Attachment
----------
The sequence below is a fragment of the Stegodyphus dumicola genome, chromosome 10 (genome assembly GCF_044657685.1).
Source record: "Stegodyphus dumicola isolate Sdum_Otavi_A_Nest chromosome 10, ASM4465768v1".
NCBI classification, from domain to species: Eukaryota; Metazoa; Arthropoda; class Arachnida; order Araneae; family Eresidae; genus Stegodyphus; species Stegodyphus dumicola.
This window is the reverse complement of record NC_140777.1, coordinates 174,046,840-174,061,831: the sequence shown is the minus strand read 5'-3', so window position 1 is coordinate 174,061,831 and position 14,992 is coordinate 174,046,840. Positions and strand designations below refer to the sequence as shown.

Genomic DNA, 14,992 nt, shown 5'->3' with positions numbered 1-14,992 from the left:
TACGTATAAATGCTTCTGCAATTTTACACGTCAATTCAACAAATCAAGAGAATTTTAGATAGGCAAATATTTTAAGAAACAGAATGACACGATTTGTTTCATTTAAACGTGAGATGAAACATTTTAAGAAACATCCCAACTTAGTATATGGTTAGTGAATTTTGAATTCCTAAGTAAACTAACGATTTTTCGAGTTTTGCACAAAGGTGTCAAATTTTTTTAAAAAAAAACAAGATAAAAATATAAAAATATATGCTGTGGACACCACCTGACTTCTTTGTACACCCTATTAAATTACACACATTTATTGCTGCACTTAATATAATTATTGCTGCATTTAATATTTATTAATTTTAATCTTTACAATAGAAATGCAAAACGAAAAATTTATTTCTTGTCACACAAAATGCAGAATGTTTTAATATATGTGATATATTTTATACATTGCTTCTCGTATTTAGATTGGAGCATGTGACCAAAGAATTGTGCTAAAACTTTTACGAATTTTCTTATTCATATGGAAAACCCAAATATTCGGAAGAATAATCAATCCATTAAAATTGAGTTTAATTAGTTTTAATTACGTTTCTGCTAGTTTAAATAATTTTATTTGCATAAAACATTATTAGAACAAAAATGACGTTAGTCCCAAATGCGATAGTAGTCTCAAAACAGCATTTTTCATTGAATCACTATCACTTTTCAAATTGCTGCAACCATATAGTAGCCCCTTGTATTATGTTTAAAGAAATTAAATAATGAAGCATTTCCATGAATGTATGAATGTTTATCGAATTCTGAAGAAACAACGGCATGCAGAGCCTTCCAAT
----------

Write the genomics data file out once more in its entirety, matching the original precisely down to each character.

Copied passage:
The sequence below is a fragment of the Stegodyphus dumicola genome, chromosome 10 (genome assembly GCF_044657685.1).
Source record: "Stegodyphus dumicola isolate Sdum_Otavi_A_Nest chromosome 10, ASM4465768v1".
NCBI classification, from domain to species: Eukaryota; Metazoa; Arthropoda; class Arachnida; order Araneae; family Eresidae; genus Stegodyphus; species Stegodyphus dumicola.
This window is the reverse complement of record NC_140777.1, coordinates 174,046,840-174,061,831: the sequence shown is the minus strand read 5'-3', so window position 1 is coordinate 174,061,831 and position 14,992 is coordinate 174,046,840. Positions and strand designations below refer to the sequence as shown.

Genomic DNA, 14,992 nt, shown 5'->3' with positions numbered 1-14,992 from the left:
TACGTATAAATGCTTCTGCAATTTTACACGTCAATTCAACAAATCAAGAGAATTTTAGATAGGCAAATATTTTAAGAAACAGAATGACACGATTTGTTTCATTTAAACGTGAGATGAAACATTTTAAGAAACATCCCAACTTAGTATATGGTTAGTGAATTTTGAATTCCTAAGTAAACTAACGATTTTTCGAGTTTTGCACAAAGGTGTCAAATTTTTTTAAAAAAAAACAAGATAAAAATATAAAAATATATGCTGTGGACACCACCTGACTTCTTTGTACACCCTATTAAATTACACACATTTATTGCTGCACTTAATATAATTATTGCTGCATTTAATATTTATTAATTTTAATCTTTACAATAGAAATGCAAAACGAAAAATTTATTTCTTGTCACACAAAATGCAGAATGTTTTAATATATGTGATATATTTTATACATTGCTTCTCGTATTTAGATTGGAGCATGTGACCAAAGAATTGTGCTAAAACTTTTACGAATTTTCTTATTCATATGGAAAACCCAAATATTCGGAAGAATAATCAATCCATTAAAATTGAGTTTAATTAGTTTTAATTACGTTTCTGCTAGTTTAAATAATTTTATTTGCATAAAACATTATTAGAACAAAAATGACGTTAGTCCCAAATGCGATAGTAGTCTCAAAACAGCATTTTTCATTGAATCACTATCACTTTTCAAATTGCTGCAACCATATAGTAGCCCCTTGTATTATGTTTAAAGAAATTAAATAATGAAGCATTTCCATGAATGTATGAATGTTTATCGAATTCTGAAGAAACAACGGCATGCAGAGCCTTCCAAT